Village Voice 17 July 1971
Most horror movies I’ve seen inspire hilarity more than fright. Florid atmospheric cliches, uncalled-for eye-rolling on the part of monsters, and erratic, almost incidental plot development complicated by sentimental side-plots often give these films a campy character that precludes the chilling creep of dread. One vivid exception is “The Night of the Living Dead,” a low budget sleeper that’s fast becoming a word-of-mouth classic. […] By the time the real action of the film is under way, most of the all-adult, typically Village sophisticated audience was shrieking and many people hid their heads in their hands and refused to do more than glance furtively at the screen. Only occasional bursts of nervous laughter marred the mood and diverted the dread. The state of shock continued right through to the surprise ending. What gives this film its power over the audience seems to be a combination of incredibly graphic grisliness, the grim realism of the locale, and the ultimate plausibility of the characters, a hum-drum lot of Pittsburgh locals short on Fay Wray-style glamor. Now that the wave of sexploitation films has crested and Hollywood-made fright films are glutting the market, directors of the new high-budget horrors would do well to study the honest brutality and unrelieved gruesomeness of “The Night of the Living Dead”: they might learn the difference between what makes people giggle nervously and what makes them scream in terror. – author not known

Film Journal vol.2 no.2 (January – March 1973) pp.24-35
The real horror of Night of the Living Dead is not […] a result of inspiring a fear of the dead or even a fear of the ordinary world. It lies rather in Its refusal to resolve those fears in any way that does not sacrifice human dignity and human value. The deaths in the film are all to no purpose; they do not finally serve the practical cause of survival, nor do they act to the enhancement of larger human value. When someone dies, his values die with him […] The film as a whole undercuts most of the cherished values of our whole civilization, what Faulkner called “the eternal verities.” It ridicules government in the scenes in Washington, which seem to be left over from a Marx brothers movie, but more seriously It casts the whole rule of law into doubt with the territorial disputes inside the house and their final resolution in violence with the death of Harry Cooper. Courage is shown throughout to lead only to death. The idea of the family is perhaps more harshly assaulted than any other In the film […] Family ties actually become dangerous in the film […] Love itself comes to nothing but a fiery end, as Tom and Judy’s experience shows. Even the value of individual identity collapses as it reveals itself to be weak in the face of disaster […] [T]he real horror of Night of the Living Dead is that there is nothing we can do that will make any difference at all. Whether that horror is the result of a cynicism with an eye to commercial gain, or (as Joseph Lewis suggests) a deliberate put on, or a genuine nihilistic vision, its depth and the thoroughness of its unrelenting expression make the film what it is. – from an illustrated article (Drawing the Circle: A devolution of values in three horror films) by R.H.W Dillard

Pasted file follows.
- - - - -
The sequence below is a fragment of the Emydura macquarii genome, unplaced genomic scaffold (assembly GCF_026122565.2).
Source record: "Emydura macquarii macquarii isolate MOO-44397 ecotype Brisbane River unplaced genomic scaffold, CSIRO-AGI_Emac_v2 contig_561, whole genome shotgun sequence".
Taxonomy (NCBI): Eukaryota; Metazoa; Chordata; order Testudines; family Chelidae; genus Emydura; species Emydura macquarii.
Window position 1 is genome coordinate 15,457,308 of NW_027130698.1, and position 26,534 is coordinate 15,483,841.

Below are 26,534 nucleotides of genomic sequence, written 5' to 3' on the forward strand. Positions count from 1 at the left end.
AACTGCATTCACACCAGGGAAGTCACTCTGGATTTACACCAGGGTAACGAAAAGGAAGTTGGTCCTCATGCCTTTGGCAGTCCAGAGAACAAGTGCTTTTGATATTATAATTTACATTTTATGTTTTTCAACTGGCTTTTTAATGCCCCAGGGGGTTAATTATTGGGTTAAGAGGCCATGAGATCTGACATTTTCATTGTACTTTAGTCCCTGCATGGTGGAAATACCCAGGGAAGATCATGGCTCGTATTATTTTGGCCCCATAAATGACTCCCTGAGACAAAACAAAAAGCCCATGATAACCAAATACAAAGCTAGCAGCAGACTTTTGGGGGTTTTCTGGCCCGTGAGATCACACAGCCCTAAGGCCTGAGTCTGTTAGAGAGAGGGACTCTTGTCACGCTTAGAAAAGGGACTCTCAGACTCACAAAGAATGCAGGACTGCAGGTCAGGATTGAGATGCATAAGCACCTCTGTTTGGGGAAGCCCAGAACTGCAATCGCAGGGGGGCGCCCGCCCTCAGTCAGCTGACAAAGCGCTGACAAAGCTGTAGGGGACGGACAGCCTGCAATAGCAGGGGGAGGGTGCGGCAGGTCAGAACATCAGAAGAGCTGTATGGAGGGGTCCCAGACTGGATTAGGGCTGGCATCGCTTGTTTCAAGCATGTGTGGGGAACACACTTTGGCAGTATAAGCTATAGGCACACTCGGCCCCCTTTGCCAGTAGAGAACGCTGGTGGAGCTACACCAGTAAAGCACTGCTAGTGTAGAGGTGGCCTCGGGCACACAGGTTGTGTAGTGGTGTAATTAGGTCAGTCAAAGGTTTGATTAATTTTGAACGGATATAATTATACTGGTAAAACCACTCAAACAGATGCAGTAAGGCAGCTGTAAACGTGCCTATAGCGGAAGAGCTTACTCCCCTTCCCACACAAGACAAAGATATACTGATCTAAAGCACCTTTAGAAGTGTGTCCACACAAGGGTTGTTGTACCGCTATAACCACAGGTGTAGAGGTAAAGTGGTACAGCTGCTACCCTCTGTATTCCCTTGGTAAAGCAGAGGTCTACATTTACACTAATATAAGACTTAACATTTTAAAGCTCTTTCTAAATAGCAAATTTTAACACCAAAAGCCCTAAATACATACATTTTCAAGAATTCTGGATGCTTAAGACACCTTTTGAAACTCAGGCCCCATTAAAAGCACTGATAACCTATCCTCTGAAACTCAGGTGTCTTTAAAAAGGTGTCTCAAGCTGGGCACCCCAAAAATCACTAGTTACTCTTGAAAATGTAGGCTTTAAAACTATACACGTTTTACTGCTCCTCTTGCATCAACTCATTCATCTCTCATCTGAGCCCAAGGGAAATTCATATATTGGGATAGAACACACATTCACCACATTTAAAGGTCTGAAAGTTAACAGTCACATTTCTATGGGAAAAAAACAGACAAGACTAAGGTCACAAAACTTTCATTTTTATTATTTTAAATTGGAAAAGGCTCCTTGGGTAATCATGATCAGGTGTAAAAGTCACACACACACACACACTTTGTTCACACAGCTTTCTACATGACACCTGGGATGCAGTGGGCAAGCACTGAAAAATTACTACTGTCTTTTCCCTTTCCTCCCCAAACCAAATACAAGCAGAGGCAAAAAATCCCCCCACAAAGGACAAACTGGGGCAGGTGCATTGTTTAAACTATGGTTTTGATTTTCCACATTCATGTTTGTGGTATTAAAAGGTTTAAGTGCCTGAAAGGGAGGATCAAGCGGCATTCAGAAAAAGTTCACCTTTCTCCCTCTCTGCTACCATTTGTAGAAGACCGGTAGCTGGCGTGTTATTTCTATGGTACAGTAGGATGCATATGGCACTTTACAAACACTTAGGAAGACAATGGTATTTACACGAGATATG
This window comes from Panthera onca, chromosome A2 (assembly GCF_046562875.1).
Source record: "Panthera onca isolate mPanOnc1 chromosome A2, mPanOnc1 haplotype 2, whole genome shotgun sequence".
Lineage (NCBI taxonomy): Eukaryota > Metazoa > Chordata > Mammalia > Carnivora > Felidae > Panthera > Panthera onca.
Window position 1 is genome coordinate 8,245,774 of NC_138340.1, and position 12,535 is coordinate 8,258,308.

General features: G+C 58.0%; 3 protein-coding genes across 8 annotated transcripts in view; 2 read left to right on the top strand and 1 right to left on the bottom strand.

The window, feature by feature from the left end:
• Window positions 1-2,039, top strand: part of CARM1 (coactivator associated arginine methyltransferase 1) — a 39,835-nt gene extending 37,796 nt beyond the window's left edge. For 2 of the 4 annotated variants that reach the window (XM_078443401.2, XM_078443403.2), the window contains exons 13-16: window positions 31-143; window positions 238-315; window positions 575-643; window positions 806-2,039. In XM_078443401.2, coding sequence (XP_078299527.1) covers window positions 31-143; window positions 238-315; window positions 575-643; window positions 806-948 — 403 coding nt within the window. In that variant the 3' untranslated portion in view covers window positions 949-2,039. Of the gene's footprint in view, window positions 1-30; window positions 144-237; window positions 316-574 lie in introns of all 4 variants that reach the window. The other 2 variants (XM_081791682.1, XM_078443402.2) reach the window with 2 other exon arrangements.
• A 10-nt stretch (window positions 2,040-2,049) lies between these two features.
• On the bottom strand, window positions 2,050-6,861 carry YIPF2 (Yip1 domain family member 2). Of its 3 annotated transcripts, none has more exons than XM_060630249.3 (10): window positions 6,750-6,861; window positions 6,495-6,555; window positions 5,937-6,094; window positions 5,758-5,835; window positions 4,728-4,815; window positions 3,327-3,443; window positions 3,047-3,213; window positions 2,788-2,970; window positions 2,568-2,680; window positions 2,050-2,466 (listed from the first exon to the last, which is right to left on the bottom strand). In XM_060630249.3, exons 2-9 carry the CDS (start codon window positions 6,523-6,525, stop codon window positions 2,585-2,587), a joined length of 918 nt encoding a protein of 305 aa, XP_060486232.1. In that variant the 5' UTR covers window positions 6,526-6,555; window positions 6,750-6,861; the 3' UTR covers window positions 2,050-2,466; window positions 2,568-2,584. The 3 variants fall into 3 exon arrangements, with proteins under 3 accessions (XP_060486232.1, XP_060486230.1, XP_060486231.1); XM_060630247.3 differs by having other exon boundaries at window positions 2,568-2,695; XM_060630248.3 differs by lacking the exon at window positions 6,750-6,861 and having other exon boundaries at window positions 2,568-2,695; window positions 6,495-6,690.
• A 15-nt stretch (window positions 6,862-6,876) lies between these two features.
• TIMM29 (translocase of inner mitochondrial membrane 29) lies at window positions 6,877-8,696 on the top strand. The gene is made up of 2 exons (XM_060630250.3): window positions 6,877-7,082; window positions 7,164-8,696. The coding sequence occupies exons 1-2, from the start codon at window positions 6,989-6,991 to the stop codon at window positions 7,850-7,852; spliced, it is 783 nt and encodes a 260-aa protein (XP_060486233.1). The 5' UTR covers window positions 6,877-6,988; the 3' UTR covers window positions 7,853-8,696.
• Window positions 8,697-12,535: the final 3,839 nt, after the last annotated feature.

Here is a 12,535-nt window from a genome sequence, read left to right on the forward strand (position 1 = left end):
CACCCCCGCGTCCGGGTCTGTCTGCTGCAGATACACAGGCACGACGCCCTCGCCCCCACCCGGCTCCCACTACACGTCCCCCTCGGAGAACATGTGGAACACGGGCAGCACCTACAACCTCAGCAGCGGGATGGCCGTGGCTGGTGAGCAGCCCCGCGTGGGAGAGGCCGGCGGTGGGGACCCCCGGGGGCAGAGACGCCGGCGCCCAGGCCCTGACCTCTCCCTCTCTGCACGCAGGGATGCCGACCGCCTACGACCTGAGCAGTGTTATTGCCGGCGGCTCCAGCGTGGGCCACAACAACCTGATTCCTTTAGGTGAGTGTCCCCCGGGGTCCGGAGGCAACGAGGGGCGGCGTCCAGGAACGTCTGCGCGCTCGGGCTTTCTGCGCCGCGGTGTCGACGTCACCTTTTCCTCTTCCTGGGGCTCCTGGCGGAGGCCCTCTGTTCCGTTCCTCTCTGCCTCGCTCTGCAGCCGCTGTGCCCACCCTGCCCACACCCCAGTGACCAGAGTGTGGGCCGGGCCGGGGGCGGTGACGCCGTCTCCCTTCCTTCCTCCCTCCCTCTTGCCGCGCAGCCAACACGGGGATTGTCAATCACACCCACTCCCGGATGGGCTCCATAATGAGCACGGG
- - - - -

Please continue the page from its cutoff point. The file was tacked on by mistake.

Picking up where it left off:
The Guardian Guide 26 April-1 May 1998 pp.16-17
I was in high school when I saw this, and it really scared me out of my mind. It’s the classic midnight movie. […] If you see Night of the Living Dead again, you realise that as well as all the scary stuff, it’s an incredible commentary on the Vietnam issue and race relations in America. I’m thinking of that bit at the end of the film when that black guy gets just wiped out – they’re shouting, “That’s just another zombie, kill him!” Amazing. – from a review by John Pierson

Evening Standard 29 April 1998 p.28
Nothing could have prepared audiences for Night of the Living Dead […] when it was released in 1968. Chillers from Hitchcock, horrors from Hammer, monsters from the jungle or outer space: none of these generated the gut-churning, bowel-freezing dread of a bunch of dead people with bits falling off. Instead of the single killer of yore – larger than life figures from Dracula to King Kong to Norman Bates – Night of the Living Dead presented a cast of anonymous, deceased cannibals. At the beginning of the film, one is glimpsed lurching around in a cemetery in the manner of a tipsy gravedigger. By the end the dead are everywhere – for every one disposed of, another dozen rise from the grave and dust themselves down for an imminent meal. The dead, after all, outnumber the living. The film is shot in grainy black and white, some expense has been spared in production, but Night of the Living Dead has excited then ruthlessly suppressed more nervous laughter than any film ever made. – from a review by Pete Clark



  • Cahiers du Cinéma no.219 (April 1970) p.65 – review (by Serge Daney)
  • Cineaction no.53 (November 2000) pp.22-29 – illustrated article (Interracial Tensions in Night of the Living Dead by Robert K. Lightning)
  • Cinefantastique vol.4 no.1 (Spring 1975) pp.14-27 – illustrated interviews with Karl Hardman, Russell Streiner and John Russo (by Gary Anthony Surmacz)
  • Cinefantastique vol.21 no.3 December 1990 pp.20-21, 60 – illustrated article (Night of the Living Dead: The Original by Thomas Doherty)